Big spectacle means big budget. Big budget necessitates big audiences. Big audiences means broad tastes. I know this, but I've played enough games that I only sort of like to last me a lifetime, seen enough good ideas which have had the life focused-grouped out of them, enough brilliant, rough-edged concepts which have been whittled down to ghosts of themselves. I don't want to spend another 30 hours being moderately entertained by a presentation both slick and uninteresting enough to stand for local government. I want soul and passion and stupid ideas taken too far. Halve the resolution or slash the framerate if you have to, remove all that shiny cloud functionality and tacked-on social interaction. I don't want a little bit of everything, I want a lot of what I like.
Entitled much? Perhaps. I understand the basic fiscal realities of making a AAA title and I know that there aren't any developers out there with a picture of my face on the wall as their ideal customer, but I'd trade a dozen Watch-Dogs for a single S.T.A.L.K.E.R.
"I'm old, grumpy and selfish enough to know that I don't have the time to spend on something that doesn't push my buttons any more"
Luckily, that's what I'm going to get.
Not S.T.A.L.K.E.R. specifically, more's the pity (although anyone who's a fan should really download the recently released, free and excellent S.T.A.L.K.E.R. Lost Alpha) but there are a cavalcade of games due to be on show in LA which are, as Paradox's Frederik Wester once put it, 'carving a niche with a very big axe.' I'm sure there'll be queues around the block for all the usual suspects, and more power to them, but I'm far more excited by brilliantly ambitious projects like No Man's Sky, A Night in the Woods and Everybody's Gone to the Rapture. These are the games I think will feel more like experiences than products, passions not pastimes. I don't resent the blockbusters, their audiences or their popularity; and I especially don't resent the people who make them. They're all essential to the continuation of our industry, but I'm old, grumpy and selfish enough to know that I don't have the time to spend on something that doesn't push my buttons any more. Vive la difference.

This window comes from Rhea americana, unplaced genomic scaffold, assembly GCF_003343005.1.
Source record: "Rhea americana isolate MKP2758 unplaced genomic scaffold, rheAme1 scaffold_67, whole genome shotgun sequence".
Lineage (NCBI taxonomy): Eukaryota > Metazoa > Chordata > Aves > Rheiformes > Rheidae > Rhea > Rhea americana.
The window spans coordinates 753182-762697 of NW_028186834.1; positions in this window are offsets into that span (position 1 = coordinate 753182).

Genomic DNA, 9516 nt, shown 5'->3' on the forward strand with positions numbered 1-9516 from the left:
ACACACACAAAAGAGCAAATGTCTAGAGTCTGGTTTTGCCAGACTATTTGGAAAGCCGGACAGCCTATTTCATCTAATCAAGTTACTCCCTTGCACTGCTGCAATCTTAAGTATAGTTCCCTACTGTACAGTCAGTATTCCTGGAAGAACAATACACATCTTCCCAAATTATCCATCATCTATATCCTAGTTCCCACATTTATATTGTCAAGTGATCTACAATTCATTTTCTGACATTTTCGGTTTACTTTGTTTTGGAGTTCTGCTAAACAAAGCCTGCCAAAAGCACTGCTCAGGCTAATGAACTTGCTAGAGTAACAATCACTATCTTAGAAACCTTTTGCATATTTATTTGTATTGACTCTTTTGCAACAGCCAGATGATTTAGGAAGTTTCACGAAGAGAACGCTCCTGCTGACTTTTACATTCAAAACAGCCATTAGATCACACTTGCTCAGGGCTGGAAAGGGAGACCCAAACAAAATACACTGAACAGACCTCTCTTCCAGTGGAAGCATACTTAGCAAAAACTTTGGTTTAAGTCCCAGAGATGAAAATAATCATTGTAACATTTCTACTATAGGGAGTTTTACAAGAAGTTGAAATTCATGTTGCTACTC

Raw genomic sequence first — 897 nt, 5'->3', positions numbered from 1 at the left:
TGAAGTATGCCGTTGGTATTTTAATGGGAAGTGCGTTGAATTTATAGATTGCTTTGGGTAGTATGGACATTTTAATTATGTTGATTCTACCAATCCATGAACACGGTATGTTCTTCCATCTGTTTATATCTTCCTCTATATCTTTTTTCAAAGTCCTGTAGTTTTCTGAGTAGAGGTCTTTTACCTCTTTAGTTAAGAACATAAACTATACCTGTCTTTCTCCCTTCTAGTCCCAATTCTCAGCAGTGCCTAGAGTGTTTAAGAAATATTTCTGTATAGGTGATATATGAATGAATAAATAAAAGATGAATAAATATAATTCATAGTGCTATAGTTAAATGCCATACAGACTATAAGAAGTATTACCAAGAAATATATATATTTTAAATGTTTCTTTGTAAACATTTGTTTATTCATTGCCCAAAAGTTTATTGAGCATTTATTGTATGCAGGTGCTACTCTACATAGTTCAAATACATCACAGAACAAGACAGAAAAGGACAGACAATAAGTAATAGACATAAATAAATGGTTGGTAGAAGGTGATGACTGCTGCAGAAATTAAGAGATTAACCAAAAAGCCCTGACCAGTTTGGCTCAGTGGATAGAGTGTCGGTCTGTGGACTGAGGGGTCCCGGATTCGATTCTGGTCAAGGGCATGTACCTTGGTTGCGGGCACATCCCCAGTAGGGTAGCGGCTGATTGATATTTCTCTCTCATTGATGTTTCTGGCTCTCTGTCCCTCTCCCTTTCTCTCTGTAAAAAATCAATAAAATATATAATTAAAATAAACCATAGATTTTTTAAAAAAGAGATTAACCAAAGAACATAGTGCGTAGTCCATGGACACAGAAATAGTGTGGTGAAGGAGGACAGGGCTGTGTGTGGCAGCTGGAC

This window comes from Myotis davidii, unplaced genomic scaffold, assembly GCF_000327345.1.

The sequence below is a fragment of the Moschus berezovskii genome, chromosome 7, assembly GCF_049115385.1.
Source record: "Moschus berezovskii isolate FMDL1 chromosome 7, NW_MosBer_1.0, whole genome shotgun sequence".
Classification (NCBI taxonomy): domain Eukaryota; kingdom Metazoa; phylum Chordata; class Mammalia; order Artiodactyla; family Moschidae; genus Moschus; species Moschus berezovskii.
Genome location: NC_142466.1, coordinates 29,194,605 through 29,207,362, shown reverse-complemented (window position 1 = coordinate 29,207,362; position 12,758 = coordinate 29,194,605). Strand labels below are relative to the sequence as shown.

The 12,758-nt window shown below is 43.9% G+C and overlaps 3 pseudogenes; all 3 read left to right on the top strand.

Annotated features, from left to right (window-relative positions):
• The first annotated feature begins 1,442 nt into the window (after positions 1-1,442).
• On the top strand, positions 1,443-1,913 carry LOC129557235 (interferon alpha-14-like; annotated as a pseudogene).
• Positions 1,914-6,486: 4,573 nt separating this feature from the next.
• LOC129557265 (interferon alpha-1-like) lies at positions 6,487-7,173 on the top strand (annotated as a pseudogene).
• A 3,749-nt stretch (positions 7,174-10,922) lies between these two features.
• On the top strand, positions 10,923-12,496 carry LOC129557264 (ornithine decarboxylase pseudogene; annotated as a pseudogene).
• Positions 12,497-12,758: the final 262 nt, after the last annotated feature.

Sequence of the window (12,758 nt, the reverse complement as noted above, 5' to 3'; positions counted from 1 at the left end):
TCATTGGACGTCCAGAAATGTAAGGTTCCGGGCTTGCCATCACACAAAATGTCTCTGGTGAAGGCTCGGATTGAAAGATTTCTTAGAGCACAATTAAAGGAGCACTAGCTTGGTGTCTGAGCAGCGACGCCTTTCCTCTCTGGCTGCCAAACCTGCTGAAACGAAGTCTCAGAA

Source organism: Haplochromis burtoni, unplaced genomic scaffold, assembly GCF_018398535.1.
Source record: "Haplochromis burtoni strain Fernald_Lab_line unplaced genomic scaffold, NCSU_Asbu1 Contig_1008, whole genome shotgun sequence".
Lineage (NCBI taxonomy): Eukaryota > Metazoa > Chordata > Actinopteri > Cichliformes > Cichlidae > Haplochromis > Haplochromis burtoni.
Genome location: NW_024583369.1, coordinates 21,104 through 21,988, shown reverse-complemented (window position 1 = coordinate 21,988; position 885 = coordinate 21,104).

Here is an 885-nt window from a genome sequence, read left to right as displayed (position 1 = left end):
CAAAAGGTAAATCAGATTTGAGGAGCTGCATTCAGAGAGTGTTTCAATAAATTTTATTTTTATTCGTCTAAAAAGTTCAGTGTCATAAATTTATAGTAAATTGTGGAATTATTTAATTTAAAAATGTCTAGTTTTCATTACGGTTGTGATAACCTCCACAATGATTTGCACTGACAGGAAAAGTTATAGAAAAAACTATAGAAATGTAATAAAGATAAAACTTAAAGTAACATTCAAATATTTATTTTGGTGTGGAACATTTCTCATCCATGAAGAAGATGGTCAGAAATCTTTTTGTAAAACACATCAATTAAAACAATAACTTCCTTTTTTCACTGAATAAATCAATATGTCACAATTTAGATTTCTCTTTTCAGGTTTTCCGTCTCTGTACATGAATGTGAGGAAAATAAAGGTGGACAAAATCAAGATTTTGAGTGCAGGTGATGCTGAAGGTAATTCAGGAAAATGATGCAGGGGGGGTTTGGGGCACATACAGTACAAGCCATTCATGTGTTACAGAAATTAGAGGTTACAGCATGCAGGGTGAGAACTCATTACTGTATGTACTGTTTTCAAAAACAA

Had I been asked this question a few months ago, I suspect my answer would have been different. I've owned a PlayStation 4 ever since it has been possible to do so, and as I've sunk hours into FIFA 14, a host of familiar franchises and games I played on PC more than a year ago, I've reminded myself that, in the first year, new console hardware is all about promise and potential. Things will surely improve.
"We tend to talk about the late-generation decline in console hardware and software sales as if the upswing is inevitable, but nothing could be further from the truth"
Two recent events have drained my confidence. The first was the release of gameplay footage from The Order: 1886, which showed Ready At Dawn's distinctive Victorian London setting used as a backdrop for a highly improbable Gears of War-esque gunfight. The second was the launch of Ubisoft's Watch Dogs, a game that most agree is a shadow of the bracing, unique demo that rocked E3 two years ago, but nevertheless sold 4 million copies in something like three seconds. We have been shown the future of consoles, and it looks distressingly like five years ago.
At this E3, I would like to see some - any - indication that the publishers who hang their business plans on making content for consoles see this is a problem. Not because I, personally, have been more exhilarated by a few hours with Rust or DayZ than in eight whole months with next generation console hardware, but because I suspect that it genuinely is a very serious problem indeed. I won't try to tell you that the console is dead, or that free-to-play tablet games are the future, but I feel just about certain that the console companies aren't doing enough to justify their expectations from an increasingly fragmented games market. Savvy marketing may earn a few hollow victories, but sooner or later people tend to wise up. This time round, I'm not convinced that Halo 5 and Uncharted 4 will be enough.